Impacts on Human Health

Underwater sewer pipe. Photo © Grafner/iStock

Pathogens from human waste spread diseases to people through contaminated drinking water, food grown in contaminated soils, seafood harvested from contaminated waters, and bathing and recreating in polluted waters. Infectious diseases from exposure to human waste include bacterial salmonella, parasitic giardia, and hookworm, among others. Exposure can also lead to infections in the ears, eyes, or chest and topical ailments, such as rashes and skin infections. ref

Sewage contamination warning sign on a beach in San Diego County, California. Photo © Brian Auer

Sewage contamination warning sign on a beach in San Diego County, California. Photo © Brian Auer

Pathogens and Infectious Disease

Diarrheal diseases, such as rotavirus, cholera, and typhoid, are the dominant health concern related to wastewater pollution, causing 1.6 million deaths in 2017. ref Symptoms include severe dehydration and malnutrition and impairing children’s growth and mental development. ref The result can be lifelong health complications and damaging consequences for entire communities. See the case study from Bavu and Namaqumaqua villages in Fiji detailing the implementation of sanitation systems to address typhoid outbreaks and other impacts of wastewater pollution.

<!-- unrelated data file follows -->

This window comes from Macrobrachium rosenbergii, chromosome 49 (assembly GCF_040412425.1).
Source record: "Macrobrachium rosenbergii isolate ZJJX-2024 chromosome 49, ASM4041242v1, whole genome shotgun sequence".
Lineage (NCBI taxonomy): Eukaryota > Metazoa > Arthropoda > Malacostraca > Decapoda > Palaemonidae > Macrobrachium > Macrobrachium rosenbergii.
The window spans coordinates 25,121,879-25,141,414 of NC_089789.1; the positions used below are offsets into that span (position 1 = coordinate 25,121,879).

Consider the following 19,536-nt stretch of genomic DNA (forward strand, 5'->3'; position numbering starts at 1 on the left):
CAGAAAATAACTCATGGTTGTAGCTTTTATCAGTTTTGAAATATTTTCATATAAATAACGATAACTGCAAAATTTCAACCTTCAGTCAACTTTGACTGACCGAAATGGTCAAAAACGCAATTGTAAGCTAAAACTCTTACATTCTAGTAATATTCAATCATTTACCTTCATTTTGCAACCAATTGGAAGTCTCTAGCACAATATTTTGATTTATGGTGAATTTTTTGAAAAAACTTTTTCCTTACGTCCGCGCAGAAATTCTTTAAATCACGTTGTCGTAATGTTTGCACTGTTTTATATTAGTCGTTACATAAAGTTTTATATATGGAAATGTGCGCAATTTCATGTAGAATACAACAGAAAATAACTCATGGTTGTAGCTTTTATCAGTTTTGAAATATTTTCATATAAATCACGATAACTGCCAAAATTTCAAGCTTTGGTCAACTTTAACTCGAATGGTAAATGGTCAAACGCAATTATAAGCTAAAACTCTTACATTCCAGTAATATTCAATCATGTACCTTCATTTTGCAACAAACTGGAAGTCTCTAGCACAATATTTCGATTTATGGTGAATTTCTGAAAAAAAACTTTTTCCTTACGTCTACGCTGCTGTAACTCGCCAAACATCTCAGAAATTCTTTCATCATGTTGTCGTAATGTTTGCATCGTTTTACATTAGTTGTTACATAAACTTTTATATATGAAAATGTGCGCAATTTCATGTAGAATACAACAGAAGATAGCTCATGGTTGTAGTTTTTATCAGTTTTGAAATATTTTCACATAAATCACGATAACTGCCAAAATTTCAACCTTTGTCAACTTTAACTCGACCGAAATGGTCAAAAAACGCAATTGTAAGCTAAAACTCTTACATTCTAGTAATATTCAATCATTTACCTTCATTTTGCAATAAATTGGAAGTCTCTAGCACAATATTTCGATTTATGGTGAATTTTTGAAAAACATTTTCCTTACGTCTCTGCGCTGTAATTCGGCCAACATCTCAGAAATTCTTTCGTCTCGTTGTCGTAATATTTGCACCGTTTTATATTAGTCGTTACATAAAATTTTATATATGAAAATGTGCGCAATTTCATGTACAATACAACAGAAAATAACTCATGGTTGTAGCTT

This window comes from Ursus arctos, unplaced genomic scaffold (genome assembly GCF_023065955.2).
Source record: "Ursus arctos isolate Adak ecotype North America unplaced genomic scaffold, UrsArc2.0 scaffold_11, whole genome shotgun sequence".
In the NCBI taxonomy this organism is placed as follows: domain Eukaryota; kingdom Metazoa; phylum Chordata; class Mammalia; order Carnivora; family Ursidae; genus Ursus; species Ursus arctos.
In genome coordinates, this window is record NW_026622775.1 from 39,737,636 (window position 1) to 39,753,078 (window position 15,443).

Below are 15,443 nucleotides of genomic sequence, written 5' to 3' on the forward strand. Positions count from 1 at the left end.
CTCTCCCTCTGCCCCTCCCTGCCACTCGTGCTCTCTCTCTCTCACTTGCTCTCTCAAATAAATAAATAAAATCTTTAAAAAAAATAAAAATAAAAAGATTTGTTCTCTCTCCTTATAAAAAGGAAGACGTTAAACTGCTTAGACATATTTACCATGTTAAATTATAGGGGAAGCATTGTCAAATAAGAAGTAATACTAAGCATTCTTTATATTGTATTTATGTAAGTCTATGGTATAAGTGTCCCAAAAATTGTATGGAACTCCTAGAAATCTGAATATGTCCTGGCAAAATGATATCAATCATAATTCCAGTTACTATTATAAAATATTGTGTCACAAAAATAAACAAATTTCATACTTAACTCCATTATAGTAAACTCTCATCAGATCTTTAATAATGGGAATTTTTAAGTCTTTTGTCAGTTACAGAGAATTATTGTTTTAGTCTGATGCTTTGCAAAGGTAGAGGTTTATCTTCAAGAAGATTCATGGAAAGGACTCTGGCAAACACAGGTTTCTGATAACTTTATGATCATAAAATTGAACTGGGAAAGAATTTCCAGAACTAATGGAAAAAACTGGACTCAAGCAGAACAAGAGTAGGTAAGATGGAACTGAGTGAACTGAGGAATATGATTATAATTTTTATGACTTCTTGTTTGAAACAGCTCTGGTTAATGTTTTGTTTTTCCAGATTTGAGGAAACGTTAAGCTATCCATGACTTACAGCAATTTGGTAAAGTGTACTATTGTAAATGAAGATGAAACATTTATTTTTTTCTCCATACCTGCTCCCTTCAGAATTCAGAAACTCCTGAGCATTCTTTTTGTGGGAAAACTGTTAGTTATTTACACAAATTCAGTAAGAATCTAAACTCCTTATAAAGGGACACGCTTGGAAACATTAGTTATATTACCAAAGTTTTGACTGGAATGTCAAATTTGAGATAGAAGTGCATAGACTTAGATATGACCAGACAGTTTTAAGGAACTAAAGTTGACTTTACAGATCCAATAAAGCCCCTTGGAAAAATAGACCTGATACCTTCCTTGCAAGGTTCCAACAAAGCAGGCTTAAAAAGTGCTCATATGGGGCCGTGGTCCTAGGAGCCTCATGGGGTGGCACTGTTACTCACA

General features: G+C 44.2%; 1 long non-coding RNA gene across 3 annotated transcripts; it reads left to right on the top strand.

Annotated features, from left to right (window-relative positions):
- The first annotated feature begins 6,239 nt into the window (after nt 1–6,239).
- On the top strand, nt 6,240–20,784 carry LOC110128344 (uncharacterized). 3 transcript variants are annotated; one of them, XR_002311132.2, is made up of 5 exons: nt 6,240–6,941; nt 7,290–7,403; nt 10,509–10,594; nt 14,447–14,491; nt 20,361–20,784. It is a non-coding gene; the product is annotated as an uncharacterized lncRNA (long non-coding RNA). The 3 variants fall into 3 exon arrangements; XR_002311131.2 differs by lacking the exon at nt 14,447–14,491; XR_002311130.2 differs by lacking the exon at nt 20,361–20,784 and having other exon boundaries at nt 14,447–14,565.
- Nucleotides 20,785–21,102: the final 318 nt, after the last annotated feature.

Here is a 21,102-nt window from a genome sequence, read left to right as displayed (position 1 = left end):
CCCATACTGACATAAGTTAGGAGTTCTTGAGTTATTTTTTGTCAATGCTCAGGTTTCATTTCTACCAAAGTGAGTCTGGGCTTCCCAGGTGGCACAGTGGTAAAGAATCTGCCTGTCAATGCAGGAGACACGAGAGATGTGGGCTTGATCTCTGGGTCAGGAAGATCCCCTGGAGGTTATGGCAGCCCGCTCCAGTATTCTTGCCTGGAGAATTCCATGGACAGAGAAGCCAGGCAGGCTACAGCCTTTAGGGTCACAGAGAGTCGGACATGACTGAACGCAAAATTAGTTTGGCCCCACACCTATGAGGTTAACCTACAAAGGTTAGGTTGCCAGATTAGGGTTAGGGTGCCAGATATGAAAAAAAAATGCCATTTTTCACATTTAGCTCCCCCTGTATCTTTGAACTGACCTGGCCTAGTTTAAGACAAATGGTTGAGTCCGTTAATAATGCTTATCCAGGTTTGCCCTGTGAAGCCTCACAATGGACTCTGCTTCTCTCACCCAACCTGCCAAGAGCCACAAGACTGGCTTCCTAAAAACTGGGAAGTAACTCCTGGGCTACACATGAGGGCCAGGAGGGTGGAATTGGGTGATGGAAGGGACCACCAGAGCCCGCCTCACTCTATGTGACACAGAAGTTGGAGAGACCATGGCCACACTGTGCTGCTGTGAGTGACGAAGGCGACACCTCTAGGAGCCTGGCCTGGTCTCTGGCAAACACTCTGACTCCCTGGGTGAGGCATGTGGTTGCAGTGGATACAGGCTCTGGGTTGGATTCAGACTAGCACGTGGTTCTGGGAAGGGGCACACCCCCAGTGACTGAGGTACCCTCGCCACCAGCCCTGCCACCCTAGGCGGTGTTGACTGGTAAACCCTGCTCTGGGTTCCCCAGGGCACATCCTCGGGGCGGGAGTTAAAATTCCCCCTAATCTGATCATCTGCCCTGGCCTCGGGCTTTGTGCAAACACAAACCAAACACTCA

Pathogens in oysters and other shellfish cause 4 million cases of Hepatitis A and E every year, with roughly 40,000 deaths and another 40,000 cases of long-term disability from chronic liver damage. ref In a recent study along the coast of Myanmar, 5,459 bacterial pathogens in oyster tissue, marine sediments, and seawater were identified. ref Researchers reported that 51% of the pathogens found in the oyster samples were known to be detrimental and of emerging concern to human health. Contact with human waste represents an urgent challenge particularly in developing areas, and has led to the development of the Water, Sanitation, and Hygiene (WASH) sector.

Antimicrobial Resistance

The increase in antibiotic-resistant pathogens, or “superbugs,” is probably the most concerning human health impact we face related to wastewater pollution. Antimicrobial resistance is responsible for 700,000 deaths annually, a number that is growing because of poor antibiotic stewardship (i.e., over-prescribing antibiotics), lack of sanitation, insufficient wastewater treatment, and discharge into the environment. ref Superbugs originate from the overuse of antibiotics to treat an illness. As the resistant microbes reproduce, the population develops a higher resistance to antibiotics. If not properly treated, these new superbugs make their way into the environment. It is a dangerous feedback loop of disease, antibiotics, commingling, and exposure. Improving sanitation and wastewater treatment is a critical component of addressing the superbug threat because wastewater treatment plants can be a place where this resistance develops.

Other Contaminants

In addition to pathogens, other components of wastewater—like high nutrient concentrations, heavy metals, and contaminants of emerging concern (CECs) are hazardous to people. Examples of CECs and impacts to people: